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Pulsed lasers are lasers which emit light not in a continuous mode, but rather in the form of optical pulses. The term is most commonly used for Q-switched lasers emitting nanosecond pulses, but this article gives an overview of a wider range of pulse-generating lasers. Depending on the pulse duration, pulse energy, pulse repetition rate and wavelength required, very different methods for pulse generation and very different types of pulsed lasers are used. The article on pulse generation describes more in detail the technical methods, whereas this article discusses some types of pulsed lasers:
- For nanosecond pulse durations, various types of Q-switched lasers can be used. High pulse energies are achievable with solid-state bulk lasers. For small pulse energies, a microchip laser or a fiber laser can be suitable.
- Nanosecond pulses in the ultraviolet spectral region are generated with excimer lasers.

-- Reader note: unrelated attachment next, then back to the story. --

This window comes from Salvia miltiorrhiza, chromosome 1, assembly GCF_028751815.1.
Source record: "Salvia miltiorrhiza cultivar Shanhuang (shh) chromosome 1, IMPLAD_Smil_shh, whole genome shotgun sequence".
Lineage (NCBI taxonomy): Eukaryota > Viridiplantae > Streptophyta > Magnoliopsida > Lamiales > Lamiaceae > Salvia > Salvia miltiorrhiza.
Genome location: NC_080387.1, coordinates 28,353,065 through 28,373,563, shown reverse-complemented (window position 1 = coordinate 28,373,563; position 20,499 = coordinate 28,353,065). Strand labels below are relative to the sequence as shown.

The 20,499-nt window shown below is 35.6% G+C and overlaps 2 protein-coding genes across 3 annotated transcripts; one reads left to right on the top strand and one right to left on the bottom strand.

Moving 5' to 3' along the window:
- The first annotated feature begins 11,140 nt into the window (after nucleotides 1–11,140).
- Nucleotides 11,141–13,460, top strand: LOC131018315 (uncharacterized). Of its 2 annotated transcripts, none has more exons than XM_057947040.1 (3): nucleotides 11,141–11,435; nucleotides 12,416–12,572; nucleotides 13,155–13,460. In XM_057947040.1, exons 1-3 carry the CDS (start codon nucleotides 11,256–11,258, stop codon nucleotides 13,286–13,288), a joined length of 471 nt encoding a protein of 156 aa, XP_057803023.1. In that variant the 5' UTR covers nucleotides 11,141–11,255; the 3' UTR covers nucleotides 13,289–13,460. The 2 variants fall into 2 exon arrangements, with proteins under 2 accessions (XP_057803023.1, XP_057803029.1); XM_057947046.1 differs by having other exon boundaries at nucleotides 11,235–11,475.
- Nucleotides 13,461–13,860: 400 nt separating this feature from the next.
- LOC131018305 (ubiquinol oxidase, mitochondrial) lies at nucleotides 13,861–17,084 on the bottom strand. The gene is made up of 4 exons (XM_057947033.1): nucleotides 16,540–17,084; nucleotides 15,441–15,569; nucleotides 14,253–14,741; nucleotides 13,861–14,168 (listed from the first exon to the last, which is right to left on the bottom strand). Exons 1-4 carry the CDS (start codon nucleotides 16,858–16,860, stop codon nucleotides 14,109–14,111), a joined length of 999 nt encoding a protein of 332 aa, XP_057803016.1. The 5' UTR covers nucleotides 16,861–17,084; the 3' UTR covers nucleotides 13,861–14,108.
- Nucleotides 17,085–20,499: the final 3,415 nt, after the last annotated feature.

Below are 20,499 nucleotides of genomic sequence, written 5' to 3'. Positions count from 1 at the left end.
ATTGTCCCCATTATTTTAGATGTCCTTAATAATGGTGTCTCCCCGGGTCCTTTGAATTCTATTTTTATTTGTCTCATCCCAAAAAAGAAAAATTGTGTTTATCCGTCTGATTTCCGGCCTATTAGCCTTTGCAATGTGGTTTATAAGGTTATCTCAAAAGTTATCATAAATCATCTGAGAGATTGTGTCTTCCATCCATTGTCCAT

- For boosting the average power (particularly of high repetition rate pulse trains with moderate pulse energies), high-power fiber amplifiers can be used.
- Pulses with durations in the picosecond or femtosecond domain are usually generated with mode-locked lasers, which may be solid-state bulk lasers, fiber lasers, or semiconductor lasers. For high pulse energies, one uses regenerative amplifiers or cavity-dumped lasers.
- Gain-switched semiconductor lasers are suitable for nanosecond or picosecond pulses with relatively small energy.
- Relatively long pulses can be generated e.g. with laser diodes in quasi-continuous-wave operation.
See also: pulse generation, lasers, Q-switched lasers, mode-locked lasers, ultrafast lasers, gain switching
and other articles in the category light pulses
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